- Lower financial costs: LLMs significantly lower the marginal cost of each spear phishing attempt in terms of financial resources. An email can be generated for less than a cent with GPT-3.5, and for a few cents with more advanced models like GPT-4. As the price of cognition decreases, this cost will become even more negligible.
- Reduced skill requirements: Even relatively low-skilled attackers can use LLMs to generate convincing phishing emails and malware. LLMs can help handle the labor-intensive parts of spear phishing campaigns, allowing attackers to focus on higher-level planning.
The Evolution of AI and Spear Phishing
Over the years, AI systems have grown more advanced and sophisticated, and this progress has substantiated the prediction made in the 2018 malicious AI report. Today's large language models (LLMs) are capable of reducing labour-intensive steps in spear phishing campaigns, such as identifying targets, crafting personalized messages, and designing malware. This is a stark contrast to just five years ago when creating AI systems for spear phishing required significant technical ability and only offered limited performance improvements.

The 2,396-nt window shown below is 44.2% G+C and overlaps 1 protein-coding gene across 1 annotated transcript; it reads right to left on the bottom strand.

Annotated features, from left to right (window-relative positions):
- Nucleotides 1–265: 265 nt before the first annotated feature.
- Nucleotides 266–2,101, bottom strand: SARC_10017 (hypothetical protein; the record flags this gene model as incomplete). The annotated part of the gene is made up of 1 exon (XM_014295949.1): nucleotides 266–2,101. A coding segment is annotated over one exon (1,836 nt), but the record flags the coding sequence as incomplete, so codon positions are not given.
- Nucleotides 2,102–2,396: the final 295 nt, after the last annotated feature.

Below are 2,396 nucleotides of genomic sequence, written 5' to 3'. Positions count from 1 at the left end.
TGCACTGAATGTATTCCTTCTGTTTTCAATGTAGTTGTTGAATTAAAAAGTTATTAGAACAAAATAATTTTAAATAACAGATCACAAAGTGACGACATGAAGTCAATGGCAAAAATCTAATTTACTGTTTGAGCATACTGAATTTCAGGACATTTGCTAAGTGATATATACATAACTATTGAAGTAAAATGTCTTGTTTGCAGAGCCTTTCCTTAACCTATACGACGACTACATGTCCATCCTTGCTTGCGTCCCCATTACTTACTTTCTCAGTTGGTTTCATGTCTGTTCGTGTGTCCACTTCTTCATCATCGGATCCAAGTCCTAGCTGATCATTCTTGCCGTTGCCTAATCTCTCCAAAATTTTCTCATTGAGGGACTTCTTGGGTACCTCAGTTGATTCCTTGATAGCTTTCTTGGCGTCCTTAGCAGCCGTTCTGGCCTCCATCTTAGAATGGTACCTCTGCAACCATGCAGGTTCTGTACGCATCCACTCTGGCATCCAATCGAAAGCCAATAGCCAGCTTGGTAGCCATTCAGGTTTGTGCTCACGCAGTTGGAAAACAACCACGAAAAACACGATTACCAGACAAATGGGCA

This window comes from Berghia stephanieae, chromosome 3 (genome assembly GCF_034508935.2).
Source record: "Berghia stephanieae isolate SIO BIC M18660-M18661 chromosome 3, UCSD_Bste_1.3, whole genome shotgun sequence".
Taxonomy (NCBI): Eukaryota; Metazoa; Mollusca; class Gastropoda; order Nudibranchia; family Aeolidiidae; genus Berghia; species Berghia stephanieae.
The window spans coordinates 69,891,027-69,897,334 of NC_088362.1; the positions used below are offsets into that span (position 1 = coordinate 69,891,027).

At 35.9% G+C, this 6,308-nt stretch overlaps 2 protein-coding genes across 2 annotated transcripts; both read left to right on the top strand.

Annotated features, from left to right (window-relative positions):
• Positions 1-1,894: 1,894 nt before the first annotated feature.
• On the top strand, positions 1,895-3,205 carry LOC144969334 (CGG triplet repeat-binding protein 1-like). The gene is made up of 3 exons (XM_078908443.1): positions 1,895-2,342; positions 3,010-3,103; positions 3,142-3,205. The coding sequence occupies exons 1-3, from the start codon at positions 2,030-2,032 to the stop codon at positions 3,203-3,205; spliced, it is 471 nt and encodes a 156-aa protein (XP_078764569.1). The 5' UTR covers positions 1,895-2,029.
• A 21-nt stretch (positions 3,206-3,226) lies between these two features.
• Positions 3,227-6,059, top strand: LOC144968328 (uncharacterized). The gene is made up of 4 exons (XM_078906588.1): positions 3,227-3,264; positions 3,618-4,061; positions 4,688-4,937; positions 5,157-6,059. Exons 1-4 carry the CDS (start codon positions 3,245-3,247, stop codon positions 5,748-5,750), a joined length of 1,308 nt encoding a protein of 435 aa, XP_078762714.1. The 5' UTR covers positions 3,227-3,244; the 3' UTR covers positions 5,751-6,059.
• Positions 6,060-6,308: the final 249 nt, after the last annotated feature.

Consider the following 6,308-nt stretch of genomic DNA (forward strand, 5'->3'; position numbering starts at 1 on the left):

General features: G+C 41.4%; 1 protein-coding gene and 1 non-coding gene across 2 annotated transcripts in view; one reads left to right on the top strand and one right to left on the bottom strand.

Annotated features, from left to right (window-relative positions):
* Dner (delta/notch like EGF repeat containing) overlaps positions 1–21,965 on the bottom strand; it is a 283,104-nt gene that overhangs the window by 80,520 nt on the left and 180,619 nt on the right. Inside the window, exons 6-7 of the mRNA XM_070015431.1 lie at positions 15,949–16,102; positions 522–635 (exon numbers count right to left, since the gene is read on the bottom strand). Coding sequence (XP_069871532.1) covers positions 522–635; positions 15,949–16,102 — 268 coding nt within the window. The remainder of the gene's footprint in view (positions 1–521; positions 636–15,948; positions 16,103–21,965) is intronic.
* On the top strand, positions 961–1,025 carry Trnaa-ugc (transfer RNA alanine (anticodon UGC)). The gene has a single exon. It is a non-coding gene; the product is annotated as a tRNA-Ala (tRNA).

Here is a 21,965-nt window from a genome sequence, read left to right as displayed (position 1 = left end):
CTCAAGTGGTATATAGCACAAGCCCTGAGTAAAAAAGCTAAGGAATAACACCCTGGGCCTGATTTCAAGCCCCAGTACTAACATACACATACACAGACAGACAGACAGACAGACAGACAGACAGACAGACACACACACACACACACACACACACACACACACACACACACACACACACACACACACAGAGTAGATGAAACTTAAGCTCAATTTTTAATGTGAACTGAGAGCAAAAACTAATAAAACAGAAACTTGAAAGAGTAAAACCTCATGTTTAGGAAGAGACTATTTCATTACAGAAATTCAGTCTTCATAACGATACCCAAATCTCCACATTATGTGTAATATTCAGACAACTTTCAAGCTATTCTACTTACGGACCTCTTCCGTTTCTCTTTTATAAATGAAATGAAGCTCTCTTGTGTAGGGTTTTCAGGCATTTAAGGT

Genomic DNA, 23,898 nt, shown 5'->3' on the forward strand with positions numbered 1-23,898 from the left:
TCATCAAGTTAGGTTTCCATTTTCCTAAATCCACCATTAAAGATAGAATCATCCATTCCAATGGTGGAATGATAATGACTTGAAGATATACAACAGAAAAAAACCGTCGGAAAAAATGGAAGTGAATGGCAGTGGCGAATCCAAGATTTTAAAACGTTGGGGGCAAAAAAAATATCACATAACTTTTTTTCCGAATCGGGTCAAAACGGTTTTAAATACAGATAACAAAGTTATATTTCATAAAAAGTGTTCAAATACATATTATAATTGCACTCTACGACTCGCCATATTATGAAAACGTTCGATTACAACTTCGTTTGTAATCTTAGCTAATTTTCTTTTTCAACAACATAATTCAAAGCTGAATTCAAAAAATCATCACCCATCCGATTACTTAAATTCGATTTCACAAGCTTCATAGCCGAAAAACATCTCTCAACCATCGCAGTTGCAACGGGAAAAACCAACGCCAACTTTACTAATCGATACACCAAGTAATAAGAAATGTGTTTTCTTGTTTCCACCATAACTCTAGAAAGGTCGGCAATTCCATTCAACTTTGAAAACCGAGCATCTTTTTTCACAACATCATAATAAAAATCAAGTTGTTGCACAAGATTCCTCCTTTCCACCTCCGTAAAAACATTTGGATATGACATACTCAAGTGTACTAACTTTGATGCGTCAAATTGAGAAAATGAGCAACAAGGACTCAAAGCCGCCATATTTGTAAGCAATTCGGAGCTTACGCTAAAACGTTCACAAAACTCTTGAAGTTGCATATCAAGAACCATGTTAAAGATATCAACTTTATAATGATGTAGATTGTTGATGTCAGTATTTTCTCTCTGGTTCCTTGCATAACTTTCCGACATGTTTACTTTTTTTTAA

LLMs and Spear Phishing: A Perfect Storm
Human-like language generation: Advanced LLMs have the uncanny ability to mimic human speech, making spear phishing messages almost indistinguishable from genuine communications. This poses a serious threat to digital security, as even the most vigilant individuals can fall prey to these convincing attacks.
Personalization of spear phishing messages: LLMs can be used to create tailored messages for each target, increasing the likelihood of victims taking the bait. With personalized attacks, hackers can craft emails that play on the fears or desires of potential victims, making their campaigns all the more effective.
The low costs and high potential for harm: The cost of generating spear phishing emails using advanced LLMs is minimal, allowing hackers to launch large-scale attacks at a fraction of the price. This affordability, combined with the increased effectiveness of LLM-generated attacks, poses a significant threat to individuals and organizations alike.